Where are our Steinbecks and Agees?

bbc.co.uk/news/world-us-canada-13358745

Do the unemployed read books these days?
Well, other than Harry Potter.

Some of them do. And don’t like Harry Potter…

Yeah, didn’t like Harry Potter, either.

Rereading Foucault’s Pendulum, here.

Read it twenty years ago. Had awful trouble with all the Italian surnames, could never put names to faces/characters. Still struggle like hell doing it today.
When I started reading David Hewson’s Garden of Evil. I had that problem. I made a list of all the members of the police team, and memorised them. As for all the place names! :cry: :cry: It was worth it though. :wink:
Take care
Vic

P.S.Finished Steinbeck’s Of Mice and Mentwo weeks back. Keep picking up Grapes…and putting it down again. I’m gonna have to read it sooner than later.

I need to read Eco’s newest novel. Was meaning to, but grad school got in the way. :wink:

so many books, so little time.

Off-topicking…are we? :open_mouth:

That’s a book I will never re-read, and I’m an inveterate re-reader. Having enjoyed The Name of the Rose, I thought I would like Foucault’s Pendulum. Sadly, having ploughed my way through the whole thing being gripped by trying to work out who was actually deceiving who, what was really going on and where the deception lay, I finally came to the conclusion that it was Eco who was deceiving his readers, that the deception lay in the fact that there was actually nothing going on. I felt cheated, that I had wasted time and energy reading a work that was essentially vacuous.

I must either join Jaysen by including myself in the under-educated, or plead that my education and life experience has been in Oriental rather than Occidental culture … or perhaps simply stick to my perceptions of Foucault’s Pendulum. I would rather opt for the latter stance.

Mark

That’s kind of the point, innit? Three bored publishers of a vanity press take bits of the best of what they get (total dreck) and make something of it. It becomes a big conspiracy that others start buying into…but there’s absolutely nothing there at the core. I liked that part of the book, actually.

Mr X,

While I would greatly enjoy welcoming you to the club, I am afraid that you do not qualify. Unlike most organizations where there are minimum requirements, this organization has maximum allowances. You exceed at least tow of these allowances. First, you are articulate. To make it worse, you are articulate in more than one language. Second, your own country lets you back in the border without questioning your “usefulness”.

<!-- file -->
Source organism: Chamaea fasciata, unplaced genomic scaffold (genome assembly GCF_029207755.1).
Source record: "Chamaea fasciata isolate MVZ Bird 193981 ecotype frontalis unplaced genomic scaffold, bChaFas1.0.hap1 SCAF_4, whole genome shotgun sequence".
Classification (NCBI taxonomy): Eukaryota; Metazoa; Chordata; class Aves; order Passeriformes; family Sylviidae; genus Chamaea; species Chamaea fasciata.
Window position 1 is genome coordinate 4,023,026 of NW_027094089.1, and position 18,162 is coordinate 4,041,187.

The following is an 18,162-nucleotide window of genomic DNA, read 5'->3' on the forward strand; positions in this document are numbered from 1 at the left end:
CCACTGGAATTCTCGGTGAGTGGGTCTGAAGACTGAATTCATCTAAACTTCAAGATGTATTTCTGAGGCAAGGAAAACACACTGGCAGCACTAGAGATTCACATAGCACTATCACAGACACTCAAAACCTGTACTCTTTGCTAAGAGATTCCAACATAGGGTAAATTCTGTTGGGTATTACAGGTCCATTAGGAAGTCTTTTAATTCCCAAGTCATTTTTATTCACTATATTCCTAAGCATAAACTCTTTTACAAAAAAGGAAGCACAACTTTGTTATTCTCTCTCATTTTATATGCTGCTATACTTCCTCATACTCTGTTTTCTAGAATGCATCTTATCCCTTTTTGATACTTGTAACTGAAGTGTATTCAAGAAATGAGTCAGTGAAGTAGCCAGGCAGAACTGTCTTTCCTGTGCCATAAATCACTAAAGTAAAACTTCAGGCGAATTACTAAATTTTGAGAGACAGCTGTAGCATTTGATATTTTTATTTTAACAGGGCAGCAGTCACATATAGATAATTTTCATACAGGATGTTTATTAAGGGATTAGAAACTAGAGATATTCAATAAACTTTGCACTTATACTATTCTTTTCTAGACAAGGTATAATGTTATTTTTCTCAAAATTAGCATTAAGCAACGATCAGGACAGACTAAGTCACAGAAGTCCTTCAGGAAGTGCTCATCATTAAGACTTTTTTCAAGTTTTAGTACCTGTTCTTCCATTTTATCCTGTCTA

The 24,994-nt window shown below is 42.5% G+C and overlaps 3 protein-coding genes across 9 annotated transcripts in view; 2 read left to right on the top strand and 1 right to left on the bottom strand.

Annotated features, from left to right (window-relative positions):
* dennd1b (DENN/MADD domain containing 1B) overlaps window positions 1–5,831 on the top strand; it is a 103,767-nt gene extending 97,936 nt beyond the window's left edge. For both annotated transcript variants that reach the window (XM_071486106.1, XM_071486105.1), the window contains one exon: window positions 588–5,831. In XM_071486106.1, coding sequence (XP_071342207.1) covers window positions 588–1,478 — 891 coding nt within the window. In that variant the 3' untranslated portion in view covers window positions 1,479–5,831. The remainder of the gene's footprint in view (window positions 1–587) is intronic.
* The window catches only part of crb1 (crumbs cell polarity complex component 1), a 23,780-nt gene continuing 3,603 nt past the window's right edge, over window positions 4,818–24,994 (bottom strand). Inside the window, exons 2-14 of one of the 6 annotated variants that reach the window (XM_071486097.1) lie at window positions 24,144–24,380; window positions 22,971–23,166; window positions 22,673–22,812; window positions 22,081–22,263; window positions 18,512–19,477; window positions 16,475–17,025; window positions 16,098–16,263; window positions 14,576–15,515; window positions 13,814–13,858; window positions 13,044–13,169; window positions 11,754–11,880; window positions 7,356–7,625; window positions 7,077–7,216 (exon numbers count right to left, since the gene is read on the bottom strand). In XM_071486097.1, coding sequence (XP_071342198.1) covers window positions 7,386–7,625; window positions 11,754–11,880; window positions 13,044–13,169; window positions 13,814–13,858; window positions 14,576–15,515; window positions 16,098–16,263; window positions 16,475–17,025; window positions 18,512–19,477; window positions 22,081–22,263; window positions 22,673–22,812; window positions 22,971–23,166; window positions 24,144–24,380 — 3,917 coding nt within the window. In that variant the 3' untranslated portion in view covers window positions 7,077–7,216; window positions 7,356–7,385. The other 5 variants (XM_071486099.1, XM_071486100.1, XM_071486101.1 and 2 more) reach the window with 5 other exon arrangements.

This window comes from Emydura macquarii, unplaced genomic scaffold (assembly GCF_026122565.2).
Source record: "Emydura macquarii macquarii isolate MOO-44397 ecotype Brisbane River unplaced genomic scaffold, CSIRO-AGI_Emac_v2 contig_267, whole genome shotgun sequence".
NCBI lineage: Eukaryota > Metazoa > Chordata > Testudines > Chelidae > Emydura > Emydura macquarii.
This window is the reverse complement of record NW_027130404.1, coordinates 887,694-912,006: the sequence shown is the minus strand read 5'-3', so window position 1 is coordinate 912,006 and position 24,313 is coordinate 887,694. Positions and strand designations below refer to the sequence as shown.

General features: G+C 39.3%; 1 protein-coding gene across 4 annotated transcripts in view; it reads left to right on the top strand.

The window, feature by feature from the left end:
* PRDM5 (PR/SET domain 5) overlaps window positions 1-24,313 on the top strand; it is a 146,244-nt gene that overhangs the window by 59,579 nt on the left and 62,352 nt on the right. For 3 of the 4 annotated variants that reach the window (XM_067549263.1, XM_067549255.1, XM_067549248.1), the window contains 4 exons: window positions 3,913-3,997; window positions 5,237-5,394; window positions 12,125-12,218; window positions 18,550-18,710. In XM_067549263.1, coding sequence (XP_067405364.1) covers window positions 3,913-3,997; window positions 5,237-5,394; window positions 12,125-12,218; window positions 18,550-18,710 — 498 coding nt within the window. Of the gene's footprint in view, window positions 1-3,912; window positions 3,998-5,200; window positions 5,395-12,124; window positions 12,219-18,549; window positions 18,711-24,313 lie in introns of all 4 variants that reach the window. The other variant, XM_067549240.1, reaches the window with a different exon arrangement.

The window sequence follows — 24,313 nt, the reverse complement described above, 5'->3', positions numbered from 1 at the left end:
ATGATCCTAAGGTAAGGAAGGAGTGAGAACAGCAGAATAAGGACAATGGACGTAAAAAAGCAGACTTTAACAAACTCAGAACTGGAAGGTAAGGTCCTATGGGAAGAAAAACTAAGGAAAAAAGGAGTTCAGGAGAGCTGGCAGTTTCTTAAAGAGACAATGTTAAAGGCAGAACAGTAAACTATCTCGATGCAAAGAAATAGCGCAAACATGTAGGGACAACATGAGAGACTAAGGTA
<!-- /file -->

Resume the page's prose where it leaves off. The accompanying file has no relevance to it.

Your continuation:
You are welcome to correct these issues and reapply for membership at your convenience.

Thank you.

Combining responses, I find myself once again a potential club of one … a club of the multi-articulate illiterate!

Yes, that is the point … I simply didn’t get that in reading it … that by-passed me entirely, consequently I still feel it vacuous, and therefore cannot claim to be an educated and competent reader of modern literature. A question I might need to address for myself is whether I would like to become an educated and competent reader of modern literature; on the basis of Foucault’s Pendulum the answer is “Probably not”. :slight_smile:

It is too late for me to do anything about being articulate — assuming the truth of that classification — but for your second criterion, my country doesn’t question my “usefulness” or my “uselessness” either … the question is more likely to be my potential “perniciousness” … :smiling_imp:

Mark

If that’s the only impediment to re-entry, then how come my feckin in-laws can come ‘n’ go with impunity! :open_mouth:
Border Control aint worth diddly squat these days! :imp:
Vic

There’s a story behind my statement. Let me see if I can boil it down to three lines of less than 20 words each.

When the kid and I reentered the US with our US passports we went to the US citizen entry point. No one questioned the electronic gadget that still gets odd looks when taken out in public (pigeon racing clock). But they did ask me “Are you employed and what is your purpose for coming to the US?”

Out of lines but I still have 2 words left!

Well I did tell you and your son, that his hat made him look like Paddington bear, when it (Paddington), arrived in England. You’re iffy looking at the best of times, so it’s quite understandable that Immigration official took you two for a Peruvian performing bear and its keeper.
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Well, surely, carrying a pigeon racing clock is enough to make any such person wonder whether you were employed or even employable, I would have thought … I mean can HM the Queen be honestly described as “employed”? Mind you, she probably has someone to carry the clock for her …
:smiling_imp:

Mr X

Interesting view. But I think the HMtQ and i have one thing in common, I did have a clock carrier with me. :wink: